Headline inflation for December 2017 has dropped by 0.6 percentage points from November’s 7.7 percent to 7.1 percent, with Reserve Bank of Malawi (RBM) projecting a five percent target for December 2018.
According to National Statistical Office (NSO) figures, the drop in inflation has put the annual headline inflation rate for 2017 at 11.5 percent compared to the annual headline inflation of 21.7 percent in 2016.
The central bank has since said the downward trend of inflation which has been necessitated by stable exchange rate, stable fuel prices, tight monetary policy and a tight fiscal stance that has seen government spending within its budget will continue this year.
RBM spokesperson Mbane Ngwira, in an interview yesterday, said in cases where stable exchange rate, stable fuel prices and tight monetary policy obtain but government does not spend within its means all efforts are rendered ineffective.
He said: “This becomes so because the government keeps pumping in liquidity into the system that increases inflation but government has contained its spending. In 2018, we are projecting a five percent target achievable through a continued tight monetary policy, Treasury’s commitment to stay within budget, no agricultural shocks, no fuel prices shocks and no utility shocks.”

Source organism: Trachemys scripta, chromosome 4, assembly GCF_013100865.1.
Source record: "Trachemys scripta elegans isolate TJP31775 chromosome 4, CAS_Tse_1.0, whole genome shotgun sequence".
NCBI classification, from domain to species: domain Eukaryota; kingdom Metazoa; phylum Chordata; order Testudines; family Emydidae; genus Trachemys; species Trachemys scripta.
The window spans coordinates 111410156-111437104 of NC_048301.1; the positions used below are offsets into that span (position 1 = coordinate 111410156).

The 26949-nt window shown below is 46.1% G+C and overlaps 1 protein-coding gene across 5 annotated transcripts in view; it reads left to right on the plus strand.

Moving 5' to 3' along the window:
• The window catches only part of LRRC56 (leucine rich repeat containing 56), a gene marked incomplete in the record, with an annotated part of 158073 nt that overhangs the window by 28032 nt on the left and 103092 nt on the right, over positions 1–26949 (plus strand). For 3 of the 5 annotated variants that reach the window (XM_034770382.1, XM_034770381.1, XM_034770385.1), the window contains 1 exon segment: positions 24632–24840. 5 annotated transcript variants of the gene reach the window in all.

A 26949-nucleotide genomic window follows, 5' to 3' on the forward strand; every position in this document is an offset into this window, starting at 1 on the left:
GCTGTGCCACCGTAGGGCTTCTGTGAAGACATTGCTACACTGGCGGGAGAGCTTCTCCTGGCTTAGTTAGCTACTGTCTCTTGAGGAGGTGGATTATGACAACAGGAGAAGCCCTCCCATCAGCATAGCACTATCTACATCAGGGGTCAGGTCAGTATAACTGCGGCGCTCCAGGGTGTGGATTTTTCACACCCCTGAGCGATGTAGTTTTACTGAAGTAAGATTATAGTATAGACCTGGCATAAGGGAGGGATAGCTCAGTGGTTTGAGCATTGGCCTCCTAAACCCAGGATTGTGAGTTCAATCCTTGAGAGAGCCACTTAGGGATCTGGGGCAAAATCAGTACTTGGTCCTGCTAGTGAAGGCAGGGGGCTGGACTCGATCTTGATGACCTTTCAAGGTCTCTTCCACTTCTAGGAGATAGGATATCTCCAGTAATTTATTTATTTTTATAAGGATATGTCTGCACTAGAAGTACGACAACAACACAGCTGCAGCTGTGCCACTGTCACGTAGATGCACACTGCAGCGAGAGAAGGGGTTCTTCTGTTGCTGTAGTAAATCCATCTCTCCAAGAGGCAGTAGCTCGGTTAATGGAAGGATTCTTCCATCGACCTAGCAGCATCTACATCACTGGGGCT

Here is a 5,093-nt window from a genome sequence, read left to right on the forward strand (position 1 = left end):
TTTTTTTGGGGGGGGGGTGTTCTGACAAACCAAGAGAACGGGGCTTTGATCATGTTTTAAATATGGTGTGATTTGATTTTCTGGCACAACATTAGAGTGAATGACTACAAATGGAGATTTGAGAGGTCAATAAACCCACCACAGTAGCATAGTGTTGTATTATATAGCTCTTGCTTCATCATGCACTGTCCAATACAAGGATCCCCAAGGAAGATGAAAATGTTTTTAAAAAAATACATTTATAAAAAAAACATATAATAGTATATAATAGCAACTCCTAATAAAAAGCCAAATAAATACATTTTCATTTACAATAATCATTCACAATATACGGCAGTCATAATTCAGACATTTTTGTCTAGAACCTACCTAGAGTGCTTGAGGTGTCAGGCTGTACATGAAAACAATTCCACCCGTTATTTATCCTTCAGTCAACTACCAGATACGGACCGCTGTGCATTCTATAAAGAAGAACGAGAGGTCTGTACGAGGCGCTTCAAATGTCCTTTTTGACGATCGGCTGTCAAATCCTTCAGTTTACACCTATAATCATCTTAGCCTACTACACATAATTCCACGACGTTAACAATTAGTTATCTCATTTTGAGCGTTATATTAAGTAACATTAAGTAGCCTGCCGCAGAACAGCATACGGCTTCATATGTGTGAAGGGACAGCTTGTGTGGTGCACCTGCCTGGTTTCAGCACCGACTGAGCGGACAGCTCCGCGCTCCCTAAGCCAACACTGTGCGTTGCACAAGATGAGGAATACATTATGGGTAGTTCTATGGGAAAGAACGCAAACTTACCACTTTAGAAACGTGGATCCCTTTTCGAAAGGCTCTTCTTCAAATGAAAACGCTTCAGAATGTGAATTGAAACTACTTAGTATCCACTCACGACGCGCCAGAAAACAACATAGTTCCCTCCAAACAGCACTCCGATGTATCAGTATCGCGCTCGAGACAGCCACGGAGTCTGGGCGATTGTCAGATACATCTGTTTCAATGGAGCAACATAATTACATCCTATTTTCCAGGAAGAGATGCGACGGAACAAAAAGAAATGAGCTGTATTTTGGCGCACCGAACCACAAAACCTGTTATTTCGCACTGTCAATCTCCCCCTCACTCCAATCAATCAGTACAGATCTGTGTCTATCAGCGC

Over the past year and a half, Malawi’s annual rate of inflation, which was recorded at 20 percent in the same period in 2016, has been falling steadily, providing scope for monetary policy to loosen.
In view of this disinflation last year, RBM slashed the policy rate—the rate at which banks borrow from the central bank as lender of last resort—from 24 percent to 16 percent. The move necessitated banks to reduce their lending rates to an average of 25 percent. Economists have since advised authorities to stay the course of fiscal consolidation and do more work on strengthening the financial system’s stability, saying the downward inflation trend could improve growth prospects for the economy if sustained.
In an interview on Tuesday, economic commentator Gilbert Kachamba said expectations are that the drop will be reflected on the market with the general increase of prices being manageable.
“The availability of basics like maize should remain sustained to maintain the lower inflation. Our worry, however, remains on the non-food items,” he said.
IMF country representative Jack Ree is also on record as having said monetary policy should keep its focus on fighting inflation until a clean victory is announced.
In response to an e-mailed questionnaire yesterday, Ree said the trend of disinflation will give authorities more space to ease monetary policy over time, but cautioned that there is no reason to rush as there are many reasons for us to err on the cautious side in our journey to there.
“We have not yet won the war. Victory is very near, but the risk of inflation reversal is still real. The risks include the possible rebound of maize price, cost of electricity and public spending pressures,” he said.
According to Ree, the lower inflation will bring more growth as higher purchasing power boosts consumption. n